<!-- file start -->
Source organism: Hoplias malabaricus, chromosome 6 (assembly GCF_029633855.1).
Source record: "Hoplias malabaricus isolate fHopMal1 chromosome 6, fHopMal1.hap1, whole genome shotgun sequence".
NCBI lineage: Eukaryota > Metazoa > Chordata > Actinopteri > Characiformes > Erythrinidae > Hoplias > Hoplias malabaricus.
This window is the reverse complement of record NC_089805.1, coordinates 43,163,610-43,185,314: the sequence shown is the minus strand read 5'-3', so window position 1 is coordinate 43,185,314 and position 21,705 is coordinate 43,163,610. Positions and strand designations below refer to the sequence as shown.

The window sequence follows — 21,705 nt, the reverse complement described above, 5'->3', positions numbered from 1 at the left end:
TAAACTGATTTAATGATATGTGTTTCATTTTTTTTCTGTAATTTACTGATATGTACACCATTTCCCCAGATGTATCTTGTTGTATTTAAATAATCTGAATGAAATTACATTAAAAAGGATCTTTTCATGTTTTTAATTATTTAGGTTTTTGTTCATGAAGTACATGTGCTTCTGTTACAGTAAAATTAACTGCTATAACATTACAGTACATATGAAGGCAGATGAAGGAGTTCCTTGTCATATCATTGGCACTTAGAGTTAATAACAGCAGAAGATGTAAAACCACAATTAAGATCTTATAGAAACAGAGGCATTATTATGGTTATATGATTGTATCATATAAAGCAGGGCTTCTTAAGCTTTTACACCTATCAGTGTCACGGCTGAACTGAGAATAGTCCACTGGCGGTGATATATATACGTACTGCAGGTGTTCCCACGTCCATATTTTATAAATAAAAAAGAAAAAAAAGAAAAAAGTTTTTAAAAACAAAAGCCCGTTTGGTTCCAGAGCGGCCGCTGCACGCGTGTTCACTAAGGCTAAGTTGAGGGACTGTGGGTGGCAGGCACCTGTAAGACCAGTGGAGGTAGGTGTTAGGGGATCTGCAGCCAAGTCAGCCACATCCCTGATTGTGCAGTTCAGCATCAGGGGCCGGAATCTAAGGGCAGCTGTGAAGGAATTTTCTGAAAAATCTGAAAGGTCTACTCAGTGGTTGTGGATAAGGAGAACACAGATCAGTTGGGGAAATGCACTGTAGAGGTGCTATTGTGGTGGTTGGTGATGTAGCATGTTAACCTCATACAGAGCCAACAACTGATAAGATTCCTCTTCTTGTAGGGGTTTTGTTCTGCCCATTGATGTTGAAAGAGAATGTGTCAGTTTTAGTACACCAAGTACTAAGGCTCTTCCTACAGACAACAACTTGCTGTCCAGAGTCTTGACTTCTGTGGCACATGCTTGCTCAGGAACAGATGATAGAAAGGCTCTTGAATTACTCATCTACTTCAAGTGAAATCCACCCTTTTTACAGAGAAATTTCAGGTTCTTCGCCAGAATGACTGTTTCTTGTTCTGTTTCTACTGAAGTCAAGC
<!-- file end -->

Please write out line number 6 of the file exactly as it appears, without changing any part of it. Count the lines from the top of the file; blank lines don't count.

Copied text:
TAAACTGATTTAATGATATGTGTTTCATTTTTTTTCTGTAATTTACTGATATGTACACCATTTCCCCAGATGTATCTTGTTGTATTTAAATAATCTGAATGAAATTACATTAAAAAGGATCTTTTCATGTTTTTAATTATTTAGGTTTTTGTTCATGAAGTACATGTGCTTCTGTTACAGTAAAATTAACTGCTATAACATTACAGTACATATGAAGGCAGATGAAGGAGTTCCTTGTCATATCATTGGCACTTAGAGTTAATAACAGCAGAAGATGTAAAACCACAATTAAGATCTTATAGAAACAGAGGCATTATTATGGTTATATGATTGTATCATATAAAGCAGGGCTTCTTAAGCTTTTACACCTATCAGTGTCACGGCTGAACTGAGAATAGTCCACTGGCGGTGATATATATACGTACTGCAGGTGTTCCCACGTCCATATTTTATAAATAAAAAAGAAAAAAAAGAAAAAAGTTTTTAAAAACAAAAGCCCGTTTGGTTCCAGAGCGGCCGCTGCACGCGTGTTCACTAAGGCTAAGTTGAGGGACTGTGGGTGGCAGGCACCTGTAAGACCAGTGGAGGTAGGTGTTAGGGGATCTGCAGCCAAGTCAGCCACATCCCTGATTGTGCAGTTCAGCATCAGGGGCCGGAATCTAAGGGCAGCTGTGAAGGAATTTTCTGAAAAATCTGAAAGGTCTACTCAGTGGTTGTGGATAAGGAGAACACAGATCAGTTGGGGAAATGCACTGTAGAGGTGCTATTGTGGTGGTTGGTGATGTAGCATGTTAACCTCATACAGAGCCAACAACTGATAAGATTCCTCTTCTTGTAGGGGTTTTGTTCTGCCCATTGATGTTGAAAGAGAATGTGTCAGTTTTAGTACACCAAGTACTAAGGCTCTTCCTACAGACAACAACTTGCTGTCCAGAGTCTTGACTTCTGTGGCACATGCTTGCTCAGGAACAGATGATAGAAAGGCTCTTGAATTACTCATCTACTTCAAGTGAAATCCACCCTTTTTACAGAGAAATTTCAGGTTCTTCGCCAGAATGACTGTTTCTTGTTCTGTTTCTACTGAAGTCAAGC